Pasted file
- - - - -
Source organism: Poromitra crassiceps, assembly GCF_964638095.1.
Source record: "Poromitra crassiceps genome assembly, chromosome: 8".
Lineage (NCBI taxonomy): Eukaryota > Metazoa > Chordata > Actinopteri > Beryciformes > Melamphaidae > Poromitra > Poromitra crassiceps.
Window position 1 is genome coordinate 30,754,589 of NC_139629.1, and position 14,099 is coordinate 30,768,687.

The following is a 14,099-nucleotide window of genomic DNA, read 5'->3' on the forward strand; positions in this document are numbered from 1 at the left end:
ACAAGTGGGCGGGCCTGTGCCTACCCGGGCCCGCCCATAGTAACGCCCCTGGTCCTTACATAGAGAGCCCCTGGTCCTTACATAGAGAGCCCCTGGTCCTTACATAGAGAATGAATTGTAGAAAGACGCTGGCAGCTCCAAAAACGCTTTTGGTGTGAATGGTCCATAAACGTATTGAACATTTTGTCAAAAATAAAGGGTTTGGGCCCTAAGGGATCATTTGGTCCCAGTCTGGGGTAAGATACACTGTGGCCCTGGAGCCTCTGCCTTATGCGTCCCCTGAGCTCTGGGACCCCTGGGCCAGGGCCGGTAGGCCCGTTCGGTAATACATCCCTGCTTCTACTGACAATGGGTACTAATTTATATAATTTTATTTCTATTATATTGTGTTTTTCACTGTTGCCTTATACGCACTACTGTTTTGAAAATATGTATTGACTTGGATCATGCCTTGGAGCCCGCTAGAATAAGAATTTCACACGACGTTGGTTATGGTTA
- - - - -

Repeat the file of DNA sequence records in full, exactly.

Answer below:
Source organism: Poromitra crassiceps, assembly GCF_964638095.1.
Source record: "Poromitra crassiceps genome assembly, chromosome: 8".
Lineage (NCBI taxonomy): Eukaryota > Metazoa > Chordata > Actinopteri > Beryciformes > Melamphaidae > Poromitra > Poromitra crassiceps.
Window position 1 is genome coordinate 30,754,589 of NC_139629.1, and position 14,099 is coordinate 30,768,687.

The following is a 14,099-nucleotide window of genomic DNA, read 5'->3' on the forward strand; positions in this document are numbered from 1 at the left end:
ACAAGTGGGCGGGCCTGTGCCTACCCGGGCCCGCCCATAGTAACGCCCCTGGTCCTTACATAGAGAGCCCCTGGTCCTTACATAGAGAGCCCCTGGTCCTTACATAGAGAATGAATTGTAGAAAGACGCTGGCAGCTCCAAAAACGCTTTTGGTGTGAATGGTCCATAAACGTATTGAACATTTTGTCAAAAATAAAGGGTTTGGGCCCTAAGGGATCATTTGGTCCCAGTCTGGGGTAAGATACACTGTGGCCCTGGAGCCTCTGCCTTATGCGTCCCCTGAGCTCTGGGACCCCTGGGCCAGGGCCGGTAGGCCCGTTCGGTAATACATCCCTGCTTCTACTGACAATGGGTACTAATTTATATAATTTTATTTCTATTATATTGTGTTTTTCACTGTTGCCTTATACGCACTACTGTTTTGAAAATATGTATTGACTTGGATCATGCCTTGGAGCCCGCTAGAATAAGAATTTCACACGACGTTGGTTATGGTTA